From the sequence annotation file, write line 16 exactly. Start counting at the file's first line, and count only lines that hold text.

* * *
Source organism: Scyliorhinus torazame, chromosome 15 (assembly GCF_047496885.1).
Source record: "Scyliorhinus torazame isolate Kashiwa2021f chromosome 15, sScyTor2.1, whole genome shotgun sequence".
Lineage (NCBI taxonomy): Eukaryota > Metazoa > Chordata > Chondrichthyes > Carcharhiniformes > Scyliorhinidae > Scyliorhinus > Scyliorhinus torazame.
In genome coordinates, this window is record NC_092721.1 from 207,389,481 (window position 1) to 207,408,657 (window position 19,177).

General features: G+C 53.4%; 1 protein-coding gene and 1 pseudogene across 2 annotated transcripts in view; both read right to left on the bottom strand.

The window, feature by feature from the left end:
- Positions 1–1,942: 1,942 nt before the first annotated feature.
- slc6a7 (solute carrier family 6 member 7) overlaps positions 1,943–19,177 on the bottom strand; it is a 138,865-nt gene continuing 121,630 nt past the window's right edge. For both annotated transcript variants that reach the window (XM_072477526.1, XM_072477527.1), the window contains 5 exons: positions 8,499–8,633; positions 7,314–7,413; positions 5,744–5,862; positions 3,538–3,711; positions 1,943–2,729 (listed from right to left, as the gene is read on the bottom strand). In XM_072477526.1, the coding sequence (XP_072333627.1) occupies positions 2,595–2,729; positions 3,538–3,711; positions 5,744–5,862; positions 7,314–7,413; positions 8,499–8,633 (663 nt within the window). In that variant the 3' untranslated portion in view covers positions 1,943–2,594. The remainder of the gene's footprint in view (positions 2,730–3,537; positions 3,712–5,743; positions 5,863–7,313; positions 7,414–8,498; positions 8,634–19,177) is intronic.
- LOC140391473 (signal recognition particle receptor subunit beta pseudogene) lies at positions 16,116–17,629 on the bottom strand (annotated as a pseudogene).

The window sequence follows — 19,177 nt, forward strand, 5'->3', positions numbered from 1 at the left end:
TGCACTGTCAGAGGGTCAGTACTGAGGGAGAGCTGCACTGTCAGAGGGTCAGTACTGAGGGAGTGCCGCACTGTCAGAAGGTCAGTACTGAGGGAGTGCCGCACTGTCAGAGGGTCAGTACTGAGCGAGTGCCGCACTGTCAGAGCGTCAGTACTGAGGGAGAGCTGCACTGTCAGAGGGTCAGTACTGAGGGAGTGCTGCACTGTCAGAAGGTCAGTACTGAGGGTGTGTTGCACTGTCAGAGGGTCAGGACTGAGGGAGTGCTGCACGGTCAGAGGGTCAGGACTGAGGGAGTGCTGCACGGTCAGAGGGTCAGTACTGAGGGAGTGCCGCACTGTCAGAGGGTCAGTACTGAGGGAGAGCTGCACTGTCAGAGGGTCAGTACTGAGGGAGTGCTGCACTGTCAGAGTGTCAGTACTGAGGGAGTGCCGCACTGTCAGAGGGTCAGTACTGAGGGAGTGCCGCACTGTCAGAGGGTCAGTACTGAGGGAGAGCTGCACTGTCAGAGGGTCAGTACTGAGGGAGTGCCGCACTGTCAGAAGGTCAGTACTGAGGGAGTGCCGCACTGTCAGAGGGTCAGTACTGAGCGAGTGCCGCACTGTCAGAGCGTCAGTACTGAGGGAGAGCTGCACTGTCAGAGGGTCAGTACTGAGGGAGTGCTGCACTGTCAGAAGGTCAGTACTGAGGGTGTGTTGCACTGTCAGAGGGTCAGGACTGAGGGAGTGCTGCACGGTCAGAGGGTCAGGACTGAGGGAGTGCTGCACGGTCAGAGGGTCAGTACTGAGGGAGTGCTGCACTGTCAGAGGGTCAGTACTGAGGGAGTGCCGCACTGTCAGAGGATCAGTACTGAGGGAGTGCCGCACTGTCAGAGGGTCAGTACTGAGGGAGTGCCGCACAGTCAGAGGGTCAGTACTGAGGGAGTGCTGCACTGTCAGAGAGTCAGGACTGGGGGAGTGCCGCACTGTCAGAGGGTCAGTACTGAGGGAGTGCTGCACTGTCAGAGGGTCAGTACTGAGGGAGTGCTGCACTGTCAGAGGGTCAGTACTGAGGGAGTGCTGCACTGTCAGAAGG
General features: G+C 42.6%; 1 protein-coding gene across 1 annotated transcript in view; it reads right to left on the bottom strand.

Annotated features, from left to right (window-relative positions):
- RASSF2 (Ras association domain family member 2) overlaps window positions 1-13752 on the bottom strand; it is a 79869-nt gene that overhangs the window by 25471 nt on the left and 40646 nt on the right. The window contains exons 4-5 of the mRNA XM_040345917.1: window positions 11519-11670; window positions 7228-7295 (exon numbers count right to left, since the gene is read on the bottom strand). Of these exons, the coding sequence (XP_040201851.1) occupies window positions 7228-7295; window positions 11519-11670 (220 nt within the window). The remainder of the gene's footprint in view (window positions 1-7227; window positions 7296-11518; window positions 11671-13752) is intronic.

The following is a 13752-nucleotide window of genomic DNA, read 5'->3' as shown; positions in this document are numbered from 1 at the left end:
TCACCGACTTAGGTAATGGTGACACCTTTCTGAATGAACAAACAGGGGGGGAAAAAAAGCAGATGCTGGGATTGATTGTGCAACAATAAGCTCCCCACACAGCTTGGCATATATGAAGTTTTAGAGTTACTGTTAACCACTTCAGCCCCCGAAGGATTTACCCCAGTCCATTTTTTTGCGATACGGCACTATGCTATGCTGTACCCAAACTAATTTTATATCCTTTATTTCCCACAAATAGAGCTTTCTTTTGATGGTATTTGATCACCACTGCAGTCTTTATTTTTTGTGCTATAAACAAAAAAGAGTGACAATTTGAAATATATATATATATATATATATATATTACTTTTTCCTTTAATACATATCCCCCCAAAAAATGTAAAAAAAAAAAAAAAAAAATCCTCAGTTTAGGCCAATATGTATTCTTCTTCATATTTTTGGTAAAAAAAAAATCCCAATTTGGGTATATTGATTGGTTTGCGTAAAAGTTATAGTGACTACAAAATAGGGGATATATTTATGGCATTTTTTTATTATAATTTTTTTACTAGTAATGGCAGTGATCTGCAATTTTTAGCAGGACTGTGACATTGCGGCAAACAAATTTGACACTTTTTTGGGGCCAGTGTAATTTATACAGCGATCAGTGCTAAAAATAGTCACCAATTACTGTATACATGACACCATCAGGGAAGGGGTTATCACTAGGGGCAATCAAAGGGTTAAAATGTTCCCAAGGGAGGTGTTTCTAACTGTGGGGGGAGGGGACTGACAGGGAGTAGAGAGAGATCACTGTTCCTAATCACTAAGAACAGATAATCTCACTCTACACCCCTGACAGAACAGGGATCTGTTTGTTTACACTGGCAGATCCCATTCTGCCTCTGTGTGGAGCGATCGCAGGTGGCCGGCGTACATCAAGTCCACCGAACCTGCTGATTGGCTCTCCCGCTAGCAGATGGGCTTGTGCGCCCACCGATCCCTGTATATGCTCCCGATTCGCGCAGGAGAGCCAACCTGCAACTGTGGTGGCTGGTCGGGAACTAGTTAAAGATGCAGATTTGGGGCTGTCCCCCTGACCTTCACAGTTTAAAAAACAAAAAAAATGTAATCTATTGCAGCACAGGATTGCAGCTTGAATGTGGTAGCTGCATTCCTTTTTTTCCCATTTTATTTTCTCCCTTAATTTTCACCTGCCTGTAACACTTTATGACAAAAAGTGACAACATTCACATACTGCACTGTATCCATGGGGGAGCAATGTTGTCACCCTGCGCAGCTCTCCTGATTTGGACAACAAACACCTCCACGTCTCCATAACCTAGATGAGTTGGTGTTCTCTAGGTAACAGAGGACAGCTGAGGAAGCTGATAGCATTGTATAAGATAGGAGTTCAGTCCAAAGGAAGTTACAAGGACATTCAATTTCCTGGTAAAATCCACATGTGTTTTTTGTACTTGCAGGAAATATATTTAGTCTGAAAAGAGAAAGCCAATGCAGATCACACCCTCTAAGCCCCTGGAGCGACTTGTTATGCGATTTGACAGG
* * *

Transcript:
TCACCGACTTAGGTAATGGTGACACCTTTCTGAATGAACAAACAGGGGGGGAAAAAAAGCAGATGCTGGGATTGATTGTGCAACAATAAGCTCCCCACACAGCTTGGCATATATGAAGTTTTAGAGTTACTGTTAACCACTTCAGCCCCCGAAGGATTTACCCCAGTCCATTTTTTTGCGATACGGCACTATGCTATGCTGTACCCAAACTAATTTTATATCCTTTATTTCCCACAAATAGAGCTTTCTTTTGATGGTATTTGATCACCACTGCAGTCTTTATTTTTTGTGCTATAAACAAAAAAGAGTGACAATTTGAAATATATATATATATATATATATATATTACTTTTTCCTTTAATACATATCCCCCCAAAAAATGTAAAAAAAAAAAAAAAAAAATCCTCAGTTTAGGCCAATATGTATTCTTCTTCATATTTTTGGTAAAAAAAAAATCCCAATTTGGGTATATTGATTGGTTTGCGTAAAAGTTATAGTGACTACAAAATAGGGGATATATTTATGGCATTTTTTTATTATAATTTTTTTACTAGTAATGGCAGTGATCTGCAATTTTTAGCAGGACTGTGACATTGCGGCAAACAAATTTGACACTTTTTTGGGGCCAGTGTAATTTATACAGCGATCAGTGCTAAAAATAGTCACCAATTACTGTATACATGACACCATCAGGGAAGGGGTTATCACTAGGGGCAATCAAAGGGTTAAAATGTTCCCAAGGGAGGTGTTTCTAACTGTGGGGGGAGGGGACTGACAGGGAGTAGAGAGAGATCACTGTTCCTAATCACTAAGAACAGATAATCTCACTCTACACCCCTGACAGAACAGGGATCTGTTTGTTTACACTGGCAGATCCCATTCTGCCTCTGTGTGGAGCGATCGCAGGTGGCCGGCGTACATCAAGTCCACCGAACCTGCTGATTGGCTCTCCCGCTAGCAGATGGGCTTGTGCGCCCACCGATCCCTGTATATGCTCCCGATTCGCGCAGGAGAGCCAACCTGCAACTGTGGTGGCTGGTCGGGAACTAGTTAAAGATGCAGATTTGGGGCTGTCCCCCTGACCTTCACAGTTTAAAAAACAAAAAAAATGTAATCTATTGCAGCACAGGATTGCAGCTTGAATGTGGTAGCTGCATTCCTTTTTTTCCCATTTTATTTTCTCCCTTAATTTTCACCTGCCTGTAACACTTTATGACAAAAAGTGACAACATTCACATACTGCACTGTATCCATGGGGGAGCAATGTTGTCACCCTGCGCAGCTCTCCTGATTTGGACAACAAACACCTCCACGTCTCCATAACCTAGATGAGTTGGTGTTCTCTAGGTAACAGAGGACAGCTGAGGAAGCTGATAGCATTGTATAAGATAGGAGTTCAGTCCAAAGGAAGTTACAAGGACATTCAATTTCCTGGTAAAATCCACATGTGTTTTTTGTACTTGCAGGAAATATATTTAGTCTGAAAAGAGAAAGCCAATGCAGATCACACCCTCTAAGCCCCTGGAGCGACTTGTTATGCGATTTGACAGG